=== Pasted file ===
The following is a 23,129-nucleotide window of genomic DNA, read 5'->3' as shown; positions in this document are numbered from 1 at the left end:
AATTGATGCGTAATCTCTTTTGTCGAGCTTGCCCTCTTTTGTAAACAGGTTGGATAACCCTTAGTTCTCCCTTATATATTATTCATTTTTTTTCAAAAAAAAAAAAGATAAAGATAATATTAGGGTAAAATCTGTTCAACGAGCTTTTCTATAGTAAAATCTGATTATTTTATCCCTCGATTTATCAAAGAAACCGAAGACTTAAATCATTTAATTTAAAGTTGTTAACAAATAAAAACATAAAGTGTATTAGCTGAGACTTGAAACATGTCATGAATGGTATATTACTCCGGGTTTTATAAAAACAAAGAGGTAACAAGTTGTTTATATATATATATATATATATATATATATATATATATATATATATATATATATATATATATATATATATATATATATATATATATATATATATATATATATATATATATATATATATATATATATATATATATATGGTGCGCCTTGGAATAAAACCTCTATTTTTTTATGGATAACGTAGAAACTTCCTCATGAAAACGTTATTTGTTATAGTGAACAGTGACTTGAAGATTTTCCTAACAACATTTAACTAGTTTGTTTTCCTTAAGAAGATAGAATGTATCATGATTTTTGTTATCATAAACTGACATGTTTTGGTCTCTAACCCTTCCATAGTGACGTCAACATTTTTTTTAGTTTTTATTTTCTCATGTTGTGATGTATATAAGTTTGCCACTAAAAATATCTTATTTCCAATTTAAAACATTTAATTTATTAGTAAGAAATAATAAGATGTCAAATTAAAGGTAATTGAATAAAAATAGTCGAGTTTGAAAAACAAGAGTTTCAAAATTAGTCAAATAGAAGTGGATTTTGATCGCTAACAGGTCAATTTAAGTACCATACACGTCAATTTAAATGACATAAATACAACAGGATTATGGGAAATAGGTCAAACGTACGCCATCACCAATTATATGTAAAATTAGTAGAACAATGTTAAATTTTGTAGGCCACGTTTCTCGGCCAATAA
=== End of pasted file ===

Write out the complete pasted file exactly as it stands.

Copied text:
The following is a 23,129-nucleotide window of genomic DNA, read 5'->3' as shown; positions in this document are numbered from 1 at the left end:
AATTGATGCGTAATCTCTTTTGTCGAGCTTGCCCTCTTTTGTAAACAGGTTGGATAACCCTTAGTTCTCCCTTATATATTATTCATTTTTTTTCAAAAAAAAAAAAGATAAAGATAATATTAGGGTAAAATCTGTTCAACGAGCTTTTCTATAGTAAAATCTGATTATTTTATCCCTCGATTTATCAAAGAAACCGAAGACTTAAATCATTTAATTTAAAGTTGTTAACAAATAAAAACATAAAGTGTATTAGCTGAGACTTGAAACATGTCATGAATGGTATATTACTCCGGGTTTTATAAAAACAAAGAGGTAACAAGTTGTTTATATATATATATATATATATATATATATATATATATATATATATATATATATATATATATATATATATATATATATATATATATATATATATATATATATATATATATATATATATATATATATATATATATATGGTGCGCCTTGGAATAAAACCTCTATTTTTTTATGGATAACGTAGAAACTTCCTCATGAAAACGTTATTTGTTATAGTGAACAGTGACTTGAAGATTTTCCTAACAACATTTAACTAGTTTGTTTTCCTTAAGAAGATAGAATGTATCATGATTTTTGTTATCATAAACTGACATGTTTTGGTCTCTAACCCTTCCATAGTGACGTCAACATTTTTTTTAGTTTTTATTTTCTCATGTTGTGATGTATATAAGTTTGCCACTAAAAATATCTTATTTCCAATTTAAAACATTTAATTTATTAGTAAGAAATAATAAGATGTCAAATTAAAGGTAATTGAATAAAAATAGTCGAGTTTGAAAAACAAGAGTTTCAAAATTAGTCAAATAGAAGTGGATTTTGATCGCTAACAGGTCAATTTAAGTACCATACACGTCAATTTAAATGACATAAATACAACAGGATTATGGGAAATAGGTCAAACGTACGCCATCACCAATTATATGTAAAATTAGTAGAACAATGTTAAATTTTGTAGGCCACGTTTCTCGGCCAATAA